ICOSR 2009—Cur(e)ious Cannabinoids: Implications for Psychosis and Its Treatment
As part of our ongoing coverage of the 2009 International Congress on Schizophrenia Research (ICOSR), 28 March to 1 April 2009, in San Diego, California, we bring you session summaries from some of the Young Investigator travel award winners. We are grateful for this summary by Elizabeth Tunbridge of the University of Oxford, U.K.
8 May 2009. Cannabis is the most widely used illicit substance, and its content of 9-Δ-tetrahydrocannabinol (THC), the primary psychoactive ingredient, has been steadily rising. This is highly relevant to schizophrenia since regular cannabis use is associated with around a 40 percent increase in the risk of developing this disorder; the risk is particularly strong in those that start using cannabis before the age of 15. Furthermore, cannabis use has adverse cognitive and emotional effects, complicating its study, suggested Sagnik Bhattacharyya, who chaired the Monday 30 March afternoon session entitled “Different neural effects of cannabinoids in man—implications for psychosis and treatment.”
Bhattacharyya’s presentation focussed on the mechanisms by which cannabis acutely modulates cognitive function and psychotic symptoms. Cannabis is chemically complex, containing over 60 different cannabinoid compounds. Therefore, he focused initially on the effects of THC, which is thought to be responsible for most of cannabis’s adverse effects. He investigated the effect of THC on brain activation in healthy controls performing a verbal learning task. He showed that THC increased psychosis, anxiety, intoxication, and sedation in healthy volunteers. Under conditions where performance was matched between drug and placebo groups, THC attenuated the learning-related changes in medial temporal and ventral striatal activation with repeated trials, an effect which might reflect inefficiency of adaptive responses. Bhattacharyya also showed that the attenuation of ventral striatal activation induced by THC correlated with the psychotic symptoms that it induced. These data suggest that THC’s effects on medial temporal and ventral striatal function might mediate its effects on verbal learning and psychosis, respectively, in regular cannabis users.
In addition to examining the effects of THC, Bhattacharyya also assessed whether cannabidiol (CBD) affects brain function, since this cannabinoid has been reported to be anxiolytic and neuroprotective, and might even counteract the negative effects of THC. In contrast to the latter, CBD did not induce psychosis, anxiety, or psychomotor symptoms and showed very different effects on brain activation during task performance. It induced opposite effects to THC in a number of regions, including the ventral striatum. Finally, he presented preliminary data from healthy subjects co-administered THC and CBD. Intriguingly, he reported that, so far, CBD has blocked all the psychotic symptoms induced by THC, although stressed that these results must be replicated in a larger cohort.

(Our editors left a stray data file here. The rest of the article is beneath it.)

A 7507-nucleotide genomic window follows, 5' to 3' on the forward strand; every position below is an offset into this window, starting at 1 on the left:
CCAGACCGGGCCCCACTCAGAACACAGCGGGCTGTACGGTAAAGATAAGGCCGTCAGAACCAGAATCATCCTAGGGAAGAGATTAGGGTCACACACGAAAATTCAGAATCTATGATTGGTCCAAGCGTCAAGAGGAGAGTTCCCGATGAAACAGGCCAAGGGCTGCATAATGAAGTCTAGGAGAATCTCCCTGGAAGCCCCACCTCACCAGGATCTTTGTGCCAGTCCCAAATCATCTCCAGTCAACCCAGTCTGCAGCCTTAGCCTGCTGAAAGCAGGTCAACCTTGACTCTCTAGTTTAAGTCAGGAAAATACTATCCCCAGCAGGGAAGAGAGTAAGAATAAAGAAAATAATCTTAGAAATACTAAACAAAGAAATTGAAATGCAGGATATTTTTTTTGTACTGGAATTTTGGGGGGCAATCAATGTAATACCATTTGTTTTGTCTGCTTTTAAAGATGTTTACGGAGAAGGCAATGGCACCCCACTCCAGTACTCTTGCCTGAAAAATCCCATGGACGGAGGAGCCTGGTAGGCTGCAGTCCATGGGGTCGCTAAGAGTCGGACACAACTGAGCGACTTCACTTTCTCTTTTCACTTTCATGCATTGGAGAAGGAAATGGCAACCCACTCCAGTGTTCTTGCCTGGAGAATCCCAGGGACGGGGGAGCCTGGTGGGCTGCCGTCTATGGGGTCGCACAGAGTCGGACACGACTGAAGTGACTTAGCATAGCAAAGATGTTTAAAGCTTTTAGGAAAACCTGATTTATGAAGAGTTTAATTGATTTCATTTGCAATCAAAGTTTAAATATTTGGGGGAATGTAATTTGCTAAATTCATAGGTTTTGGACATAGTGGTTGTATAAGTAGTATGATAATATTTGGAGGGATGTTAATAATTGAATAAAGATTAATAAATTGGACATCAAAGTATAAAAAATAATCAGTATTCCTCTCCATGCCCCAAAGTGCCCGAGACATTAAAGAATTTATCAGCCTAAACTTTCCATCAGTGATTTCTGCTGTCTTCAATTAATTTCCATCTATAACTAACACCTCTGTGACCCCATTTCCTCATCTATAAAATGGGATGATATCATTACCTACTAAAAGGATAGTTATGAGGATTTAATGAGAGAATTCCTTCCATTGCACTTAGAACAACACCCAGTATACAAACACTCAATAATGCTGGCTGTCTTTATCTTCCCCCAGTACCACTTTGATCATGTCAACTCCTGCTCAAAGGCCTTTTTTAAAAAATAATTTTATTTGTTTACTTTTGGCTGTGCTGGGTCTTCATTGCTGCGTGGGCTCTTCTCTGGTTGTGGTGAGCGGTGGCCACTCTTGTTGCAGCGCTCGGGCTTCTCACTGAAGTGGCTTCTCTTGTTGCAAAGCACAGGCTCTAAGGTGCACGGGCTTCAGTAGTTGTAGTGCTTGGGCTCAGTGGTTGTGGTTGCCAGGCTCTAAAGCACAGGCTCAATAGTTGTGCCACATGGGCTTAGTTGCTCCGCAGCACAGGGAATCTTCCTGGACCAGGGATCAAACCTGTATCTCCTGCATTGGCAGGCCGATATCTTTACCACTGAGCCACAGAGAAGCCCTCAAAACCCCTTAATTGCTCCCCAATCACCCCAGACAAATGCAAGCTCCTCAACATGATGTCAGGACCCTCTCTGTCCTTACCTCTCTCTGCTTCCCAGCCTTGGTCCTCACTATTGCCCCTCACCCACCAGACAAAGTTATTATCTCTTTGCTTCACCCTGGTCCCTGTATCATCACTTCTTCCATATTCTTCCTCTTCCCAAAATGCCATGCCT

CBD’s anti-THC properties are in keeping with other observations. Paul Allen pointed out that cannabis has mixed effects on anxiety (it is generally considered to increase it but it can also act as an anxiolytic), which may result from differences in the relative amounts of the different cannabinoid compounds. He described studies examining the effects of THC and CBD on emotional processing. He examined the differential effects of these two compounds on brain activation and the skin conductance response (SCR) during exposure to faces expressing mild or intense fear. Consistent with his hypothesis, he found that THC increased anxiety, as well as sedation and intoxication, whilst CBD did not. Furthermore, CBD attenuated the SCR associated with processing of fearful faces, compared with placebo, while THC increased it, consistent with the respective anxiolytic and anxiogenic effects of these compounds. CBD also attenuated the activation of the amygdala and anterior and posterior cingulate cortices induced by viewing intensely fearful faces. Significantly, the effect of CBD on activation of the anterior cingulate and amygdala correlated with the SCR during fearful face processing, consistent with evidence that amygdala activity modulates the SCR. Furthermore, he presented connectivity analyses which suggested that CBD (but not THC) disrupts the normal coupling of the anterior cingulate to the amygdala during fearful face processing. These effects of CBD on brain activation were markedly different from those of THC, which reduced inferior frontal activation but increased parietal activation. Thus, THC and CBD showed distinct effects on the processing of fearful faces: CBD reduced amygdala and cingulate activation and the associated SCR, while THC increased anxiety and the SCR, and modulated frontal and parietal regions, perhaps consistent with its more widespread detrimental effects on psychosis and cognitive function.